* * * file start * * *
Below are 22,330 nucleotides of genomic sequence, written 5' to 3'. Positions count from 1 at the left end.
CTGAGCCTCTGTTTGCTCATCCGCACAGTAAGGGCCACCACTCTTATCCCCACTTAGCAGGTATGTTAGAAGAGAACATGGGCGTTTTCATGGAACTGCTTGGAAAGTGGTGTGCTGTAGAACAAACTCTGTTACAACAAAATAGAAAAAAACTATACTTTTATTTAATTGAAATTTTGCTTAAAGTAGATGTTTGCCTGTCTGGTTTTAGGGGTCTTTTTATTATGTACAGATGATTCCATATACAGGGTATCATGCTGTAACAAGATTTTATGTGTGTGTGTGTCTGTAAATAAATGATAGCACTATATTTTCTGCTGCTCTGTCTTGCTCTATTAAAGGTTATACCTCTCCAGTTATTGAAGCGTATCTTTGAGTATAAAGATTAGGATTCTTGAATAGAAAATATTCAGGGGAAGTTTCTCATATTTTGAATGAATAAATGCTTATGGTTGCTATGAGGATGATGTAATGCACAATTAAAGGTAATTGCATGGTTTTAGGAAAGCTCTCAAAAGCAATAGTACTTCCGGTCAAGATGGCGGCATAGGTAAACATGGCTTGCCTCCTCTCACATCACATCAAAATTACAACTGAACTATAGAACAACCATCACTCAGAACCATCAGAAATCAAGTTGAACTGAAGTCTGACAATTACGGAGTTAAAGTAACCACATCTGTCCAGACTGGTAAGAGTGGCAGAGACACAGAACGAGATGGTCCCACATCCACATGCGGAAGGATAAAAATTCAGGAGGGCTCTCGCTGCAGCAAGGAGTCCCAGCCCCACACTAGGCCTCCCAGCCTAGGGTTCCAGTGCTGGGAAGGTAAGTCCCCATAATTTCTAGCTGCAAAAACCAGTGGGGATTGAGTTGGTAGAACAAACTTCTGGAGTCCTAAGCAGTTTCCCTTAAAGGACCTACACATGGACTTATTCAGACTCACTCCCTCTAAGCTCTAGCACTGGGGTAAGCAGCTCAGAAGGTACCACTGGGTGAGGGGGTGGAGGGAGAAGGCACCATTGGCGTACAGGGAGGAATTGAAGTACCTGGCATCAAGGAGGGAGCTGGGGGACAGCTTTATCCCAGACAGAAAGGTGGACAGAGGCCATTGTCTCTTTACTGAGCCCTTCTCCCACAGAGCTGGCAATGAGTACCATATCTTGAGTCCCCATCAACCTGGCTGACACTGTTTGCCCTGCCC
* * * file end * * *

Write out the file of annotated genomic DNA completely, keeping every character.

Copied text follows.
Below are 22,330 nucleotides of genomic sequence, written 5' to 3'. Positions count from 1 at the left end.
CTGAGCCTCTGTTTGCTCATCCGCACAGTAAGGGCCACCACTCTTATCCCCACTTAGCAGGTATGTTAGAAGAGAACATGGGCGTTTTCATGGAACTGCTTGGAAAGTGGTGTGCTGTAGAACAAACTCTGTTACAACAAAATAGAAAAAAACTATACTTTTATTTAATTGAAATTTTGCTTAAAGTAGATGTTTGCCTGTCTGGTTTTAGGGGTCTTTTTATTATGTACAGATGATTCCATATACAGGGTATCATGCTGTAACAAGATTTTATGTGTGTGTGTGTCTGTAAATAAATGATAGCACTATATTTTCTGCTGCTCTGTCTTGCTCTATTAAAGGTTATACCTCTCCAGTTATTGAAGCGTATCTTTGAGTATAAAGATTAGGATTCTTGAATAGAAAATATTCAGGGGAAGTTTCTCATATTTTGAATGAATAAATGCTTATGGTTGCTATGAGGATGATGTAATGCACAATTAAAGGTAATTGCATGGTTTTAGGAAAGCTCTCAAAAGCAATAGTACTTCCGGTCAAGATGGCGGCATAGGTAAACATGGCTTGCCTCCTCTCACATCACATCAAAATTACAACTGAACTATAGAACAACCATCACTCAGAACCATCAGAAATCAAGTTGAACTGAAGTCTGACAATTACGGAGTTAAAGTAACCACATCTGTCCAGACTGGTAAGAGTGGCAGAGACACAGAACGAGATGGTCCCACATCCACATGCGGAAGGATAAAAATTCAGGAGGGCTCTCGCTGCAGCAAGGAGTCCCAGCCCCACACTAGGCCTCCCAGCCTAGGGTTCCAGTGCTGGGAAGGTAAGTCCCCATAATTTCTAGCTGCAAAAACCAGTGGGGATTGAGTTGGTAGAACAAACTTCTGGAGTCCTAAGCAGTTTCCCTTAAAGGACCTACACATGGACTTATTCAGACTCACTCCCTCTAAGCTCTAGCACTGGGGTAAGCAGCTCAGAAGGTACCACTGGGTGAGGGGGTGGAGGGAGAAGGCACCATTGGCGTACAGGGAGGAATTGAAGTACCTGGCATCAAGGAGGGAGCTGGGGGACAGCTTTATCCCAGACAGAAAGGTGGACAGAGGCCATTGTCTCTTTACTGAGCCCTTCTCCCACAGAGCTGGCAATGAGTACCATATCTTGAGTCCCCATCAACCTGGCTGACACTGTTTGCCCTGCCC